Overview of Research Progress on Peanut (Arachis hypogaea L.) Host Resistance to Aflatoxin Contamination and Genomics at the Guangdong Academy of Agricultural Sciences

Authors: Xuanqiang Liang , Guiyuan Zhou , Yanbin Hong , Xiaopin Chen , Haiyan Liu , Shaoxiong Li

  • Overview of Research Progress on Peanut (Arachis hypogaea L.) Host Resistance to Aflatoxin Contamination and Genomics at the Guangdong Academy of Agricultural Sciences


    Overview of Research Progress on Peanut (Arachis hypogaea L.) Host Resistance to Aflatoxin Contamination and Genomics at the Guangdong Academy of Agricultural Sciences

    Authors: , , , , ,


Aflatoxin contamination in peanut is a serious and world-wide problem concerning food safety and human health. Plant-host resistance is a highly desirable tactic that can be used to manage this problem. This review summarizes research progress in peanut host resistance mechanisms to aflatoxin contamination at the Crops Research Institute, Guangdong Academy of Agricultural Sciences, Guangzhou, China. Through systematic resistance evaluations, germplasm lines resistant to Aspergillus flavus invasion have been identified and two resistant cultivars were developed and released in South China. The resistance has been associated with testa wax and presence of cutin layer, active oxygen and membrane lipid peroxidation, phytoalexin accumulation, and antifungal proteins in the peanut kernels. Functional genomics will be a valuable tool to understand the comprehensive mechanisms governing the resistance pathways. In this paper we also summarized the advances made by our group in the area of genomic research, especially in mining EST-SSRs, development of a genetic linkage map and QTLs mapping in the cultivated peanut species.

Keywords: peanut, aflatoxin, resistance mechanism, QTL mapping

How to Cite:

Liang, X. & Zhou, G. & Hong, Y. & Chen, X. & Liu, H. & Li, S., (2009) “Overview of Research Progress on Peanut (Arachis hypogaea L.) Host Resistance to Aflatoxin Contamination and Genomics at the Guangdong Academy of Agricultural Sciences”, Peanut Science 36(1), p.29-34. doi:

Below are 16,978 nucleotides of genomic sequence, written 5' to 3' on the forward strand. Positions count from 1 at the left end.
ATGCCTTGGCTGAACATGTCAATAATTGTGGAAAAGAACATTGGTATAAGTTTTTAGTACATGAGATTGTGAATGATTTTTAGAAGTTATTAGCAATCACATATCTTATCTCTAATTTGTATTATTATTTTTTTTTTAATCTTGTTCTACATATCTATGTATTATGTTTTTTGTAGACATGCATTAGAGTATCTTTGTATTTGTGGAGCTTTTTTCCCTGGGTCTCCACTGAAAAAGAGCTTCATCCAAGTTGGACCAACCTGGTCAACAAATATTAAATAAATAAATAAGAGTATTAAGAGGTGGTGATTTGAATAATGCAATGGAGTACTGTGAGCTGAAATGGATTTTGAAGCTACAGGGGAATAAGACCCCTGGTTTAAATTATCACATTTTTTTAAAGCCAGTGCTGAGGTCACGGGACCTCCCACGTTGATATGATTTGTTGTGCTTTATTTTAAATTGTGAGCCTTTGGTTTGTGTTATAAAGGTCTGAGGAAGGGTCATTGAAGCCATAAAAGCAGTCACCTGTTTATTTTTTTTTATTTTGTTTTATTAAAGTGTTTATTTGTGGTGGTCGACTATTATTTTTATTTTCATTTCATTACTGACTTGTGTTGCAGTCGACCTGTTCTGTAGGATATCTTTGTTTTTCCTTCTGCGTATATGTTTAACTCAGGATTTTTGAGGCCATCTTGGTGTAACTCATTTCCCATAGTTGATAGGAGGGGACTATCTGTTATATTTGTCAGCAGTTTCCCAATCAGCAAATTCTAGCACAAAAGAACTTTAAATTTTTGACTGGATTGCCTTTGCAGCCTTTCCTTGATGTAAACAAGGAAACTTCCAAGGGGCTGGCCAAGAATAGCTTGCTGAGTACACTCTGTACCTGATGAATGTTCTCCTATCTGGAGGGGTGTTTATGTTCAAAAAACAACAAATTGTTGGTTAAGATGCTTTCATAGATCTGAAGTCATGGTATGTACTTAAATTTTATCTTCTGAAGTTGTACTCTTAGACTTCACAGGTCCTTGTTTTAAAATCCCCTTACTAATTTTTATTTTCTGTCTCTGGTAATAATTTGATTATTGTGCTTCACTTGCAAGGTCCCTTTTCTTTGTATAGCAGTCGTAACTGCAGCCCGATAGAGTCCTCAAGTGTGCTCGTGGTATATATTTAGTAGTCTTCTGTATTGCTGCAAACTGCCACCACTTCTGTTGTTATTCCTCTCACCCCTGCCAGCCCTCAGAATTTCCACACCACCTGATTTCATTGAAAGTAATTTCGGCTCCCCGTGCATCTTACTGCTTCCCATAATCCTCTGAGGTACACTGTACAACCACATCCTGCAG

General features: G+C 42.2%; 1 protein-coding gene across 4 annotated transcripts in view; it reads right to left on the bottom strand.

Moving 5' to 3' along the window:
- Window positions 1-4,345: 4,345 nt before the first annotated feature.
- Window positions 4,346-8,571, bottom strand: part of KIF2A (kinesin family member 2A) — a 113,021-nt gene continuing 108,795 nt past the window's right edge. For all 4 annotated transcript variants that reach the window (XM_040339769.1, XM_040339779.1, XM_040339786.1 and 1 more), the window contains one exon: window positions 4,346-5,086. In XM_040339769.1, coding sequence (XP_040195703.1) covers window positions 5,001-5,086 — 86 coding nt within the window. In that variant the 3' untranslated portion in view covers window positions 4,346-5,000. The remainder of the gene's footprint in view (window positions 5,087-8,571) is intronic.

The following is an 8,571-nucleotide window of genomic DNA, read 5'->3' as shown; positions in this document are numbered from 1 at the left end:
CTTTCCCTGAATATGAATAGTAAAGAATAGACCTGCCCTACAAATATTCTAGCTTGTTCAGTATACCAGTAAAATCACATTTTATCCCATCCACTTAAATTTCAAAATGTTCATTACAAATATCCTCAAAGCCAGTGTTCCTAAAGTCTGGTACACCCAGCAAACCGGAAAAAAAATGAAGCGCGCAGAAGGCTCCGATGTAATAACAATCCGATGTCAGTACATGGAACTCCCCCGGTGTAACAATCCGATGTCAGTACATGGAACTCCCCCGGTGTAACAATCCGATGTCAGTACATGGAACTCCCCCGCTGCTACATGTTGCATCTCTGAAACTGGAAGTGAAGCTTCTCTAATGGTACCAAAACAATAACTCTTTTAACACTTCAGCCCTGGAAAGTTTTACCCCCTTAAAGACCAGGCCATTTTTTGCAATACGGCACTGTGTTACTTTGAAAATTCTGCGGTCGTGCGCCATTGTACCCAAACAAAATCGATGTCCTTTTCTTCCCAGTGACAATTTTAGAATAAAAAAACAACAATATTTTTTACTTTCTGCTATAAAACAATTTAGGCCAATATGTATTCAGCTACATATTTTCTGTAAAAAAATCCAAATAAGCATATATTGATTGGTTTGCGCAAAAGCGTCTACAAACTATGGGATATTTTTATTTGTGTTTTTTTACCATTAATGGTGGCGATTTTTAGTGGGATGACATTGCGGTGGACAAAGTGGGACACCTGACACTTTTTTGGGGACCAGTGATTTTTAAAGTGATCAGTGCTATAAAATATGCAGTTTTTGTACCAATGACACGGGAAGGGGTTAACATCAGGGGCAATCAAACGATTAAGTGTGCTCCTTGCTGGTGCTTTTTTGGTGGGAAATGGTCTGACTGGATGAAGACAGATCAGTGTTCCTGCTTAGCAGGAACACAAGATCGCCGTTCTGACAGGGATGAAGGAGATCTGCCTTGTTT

Published on
01 Jan 2009
Peer Reviewed


Peanut (Arachis hypogaea L.) is one of the most susceptible host crops to Aspergillus flavus (Link) invasion and subsequent aflatoxin production before and after harvest. The extent of aflatoxin contamination varies with geographic location, agricultural and agronomic practices, storage and processing period and conditions (Stoloff, 1985). In China, the severity of aflatoxin contamination gradually decreases as latitude increases. Contamination is more serious in southern peanut production areas than in northern areas (Xiao, 1989). The Chinese government pays great attention to the aflatoxin contamination problem and the research projects in this field receive high priority. Adopting new cultural, curing and storage practices can minimize aflatoxin contamination. However, these practices may not be suited to small-scale farming in developing countries, especially in tropical areas. Chemical control and removal of toxins have not yet been completely successful. An effective solution to the problem may be the use of peanut varieties that are resistant to infection by the aflatoxin-producing fungi, or varieties that suppress aflatoxin production if colonized by the fungus (Anderson et al., 1995). Advances in genomic tools and information through the international Peanut Genomics Initiative should accelerate the development of agronomically acceptable peanut cultivars with reduced aflatoxin contamination.

In this review, recent advances are highlighted concerning host resistance against aflatoxin contamination and genomics research activities conducted at the Crops Research Institute, Guangdong Academy of Agricultural Sciences, Guangzhou, China.

Host Resistance to Aflatoxin Contamination

Identification of resistant germplasm and development of resistant cultivars

Through screening of over 2,000 germplasm accessions of peanuts, 20 genotypes were identified as highly resistant to A. flavus invasion in seeds (Zhou et al., 2002). These resistant genotypes include local landraces and some genotypes introduced from International Crops Research Institute for the Semi-Arid Tropics (ICRISAT). PI 337494F, J-11, Zhanqiu 48, UF71513 and Meixianhonhyi have also been used in the aflatoxin resistance breeding program. Two improved cultivars Yueyou 9 and Yueyou 20 with high resistance to A. flavus invasion and acceptable agronomic traits were released in 2004 by the National Peanut Varieties Approval Committee and Guangdong Crops Varieties Approval, respectively. Some promising advanced breeding lines with resistance to preharvest aflatoxin contamination (50 to 66 reduction in aflatoxin contamination compared to susceptible accessions in the fields) also have been developed. Zhou et al. (1999, 2002) studied the inheritance of resistance to seed infection by A. flavus and found the resistant characters were controlled by a pair of major genes with additive value 0.38 and a pair of minor genes with additive value 0.12. The additive gene actions were important for resistant, and the percent of recombination between parent genotypes was estimated at 43.22. Heritability was estimated at 58.